Hybrid Ceramic Matrix Composite/Polymer Matrix Composite (CMC-PMC) Skin Materials
Navy STTR 2018.A - Topic N18A-T024
ONR - Mr. Steve Sullivan - steven.sullivan@navy.mil
Opens: January 8, 2018 - Closes: February 7, 2018 (8:00 PM ET)


TITLE: Hybrid Ceramic Matrix Composite/Polymer Matrix Composite (CMC-PMC) Skin Materials


TECHNOLOGY AREA(S): Air Platform, Materials/Processes

ACQUISITION PROGRAM: Research Topic – Potential future use for PEOU&W platforms.

OBJECTIVE: Develop a hybrid multifunctional composite material that is an improvement upon the thermal and chemical stability, and surface durability of traditional carbon fiber reinforced polymer (CFRP) composites.

DESCRIPTION: Carbon fiber reinforced polymer (CFRP) composites (also known as polymer matrix composites (PMC)) are a type of strong and lightweight composite material that is commonly used in the aerospace, automotive, and civil engineering fields.  For example, the Boeing 787 aircraft fuselage, wing, and other key airframe components are made from CFRP composite material.  However, these materials have two inherent drawbacks that limit the breadth of usefulness in naval applications: (1) The operating temperature is not high enough in terms of the thermal durability of the material in structural applications.  For example, the most common matrix materials for CFRP composites are epoxy and bismaleimides (BMI), whose glass transition temperatures are about 75°C and 260°C, respectively.  Such polymer matrices do not perform as desired in higher temperatures due to thermal softening and other degradation effects.  Cracks and fracture phenomenon may develop as well after long duration exposures to higher temperatures or exhaust impingement. (2) Chemical stability is not sufficient for long lifespans. Especially for aerospace applications, the lifespan for CFRP material is limited under UV light radiation and harsh weather conditions (e.g., the salty and high moisture atmosphere in Naval operations).  These weaknesses constrain CFRP composite applications to certain limited working environments.

Additional research is needed in order to refine the CFRP material properties to be better suited for harsher situations.  Properties such as increased thermal conductivity for flame resistance, low water absorption, and electromagnetic interference (EMI) shielding capability make CFRP components more attractive for use in Naval aircraft and ship components if the aforementioned limitations can be overcome.  Under such circumstances, a hybrid multifunctional composite material is desired that improves the thermal, chemical and/or surface durability, of traditional polymer composites.  Minimizing the associated manufacturing procedure and cost is also desired.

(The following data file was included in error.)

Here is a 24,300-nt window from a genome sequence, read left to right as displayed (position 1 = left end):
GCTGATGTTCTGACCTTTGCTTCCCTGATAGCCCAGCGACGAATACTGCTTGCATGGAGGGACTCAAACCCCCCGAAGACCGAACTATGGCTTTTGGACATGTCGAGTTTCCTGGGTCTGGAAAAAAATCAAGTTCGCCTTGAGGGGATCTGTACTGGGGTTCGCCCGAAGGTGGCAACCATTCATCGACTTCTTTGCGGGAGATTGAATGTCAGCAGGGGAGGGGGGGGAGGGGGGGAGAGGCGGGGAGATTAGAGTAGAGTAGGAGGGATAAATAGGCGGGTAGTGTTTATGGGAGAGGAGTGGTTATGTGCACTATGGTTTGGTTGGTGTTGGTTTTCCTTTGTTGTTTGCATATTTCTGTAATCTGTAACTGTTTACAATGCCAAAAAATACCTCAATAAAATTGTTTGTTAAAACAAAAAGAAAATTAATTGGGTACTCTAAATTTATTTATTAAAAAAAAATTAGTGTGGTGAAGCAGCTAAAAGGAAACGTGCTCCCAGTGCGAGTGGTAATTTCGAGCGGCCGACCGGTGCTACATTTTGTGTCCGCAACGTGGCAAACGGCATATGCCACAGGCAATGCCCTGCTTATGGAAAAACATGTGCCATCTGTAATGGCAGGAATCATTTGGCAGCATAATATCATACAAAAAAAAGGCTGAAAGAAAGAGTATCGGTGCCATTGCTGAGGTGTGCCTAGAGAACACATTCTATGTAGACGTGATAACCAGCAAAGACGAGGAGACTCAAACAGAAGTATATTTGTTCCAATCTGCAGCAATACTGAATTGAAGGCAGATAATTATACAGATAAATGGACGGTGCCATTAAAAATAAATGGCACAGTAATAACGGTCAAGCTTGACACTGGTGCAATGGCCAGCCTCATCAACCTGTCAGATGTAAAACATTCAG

PHASE I: Define and determine the feasibility of a multifunctional composite material system and an associated manufacturing process.  Target the durability properties of interest (e.g., thermal, EMI, etc.).  Develop a Phase II plan.

PHASE II: Develop and demonstrate a prototype of concept with a coupon-sized sample for mechanical, thermal, and chemical testing.  Demonstrate the prototype’s material property maintained under simulated aforementioned environmental conditions (temperature, humidity, pH).

PHASE III DUAL USE APPLICATIONS: A material state awareness system of this nature could be installed in many DoD or commercial platforms such as UAV’s and commercial airframes.  The contractor will need to identify a skin/component target to integrate the material solution; and demonstrate that the material system is fully functional and capable of surviving the ship or aircraft operational environment and determine the system’s compatibility with legacy and future applications.


1. Soutis, C. “Carbon fiber reinforced plastics in aircraft applications.” Mater. Sci. Eng., A, 412:171 (2005).

2. Hollaway, L.C. “The evolution of and the way forward for advanced polymer composites in the civil infrastructure.” Construct. Build. Mater., 17:365 (2003).

3. Parry, Daniel (POC). “Navy Develops High Impact, High Integrity Polymer for Air, Sea, and Domestic Applications” Naval Research Laboratory News Releases 2013. http://www.nrl.navy.mil/media/news-releases/2013/navy-develops-high-impact-high-integrity-polymer-for-air-sea-and-domestic-applications

4. Parry, Daniel (POC). “NRL Licenses New Polymer Resin for Commercial Applications.” Naval Research Laboratory News Releases 2015. http://www.nrl.navy.mil/media/news-releases/2015/nrl-licenses-new-polymer-resin-for-commercial-applications

KEYWORDS: Polymers; Ceramics; PMC; CMC; Skin; Materials


These Navy Topics are part of the overall DoD 2018.A STTR BAA. The DoD issued its 2018.A BAA SBIR pre-release on November 29, 2017, which opens to receive proposals on January 8, 2018, and closes February 7, 2018 at 8:00 PM ET.

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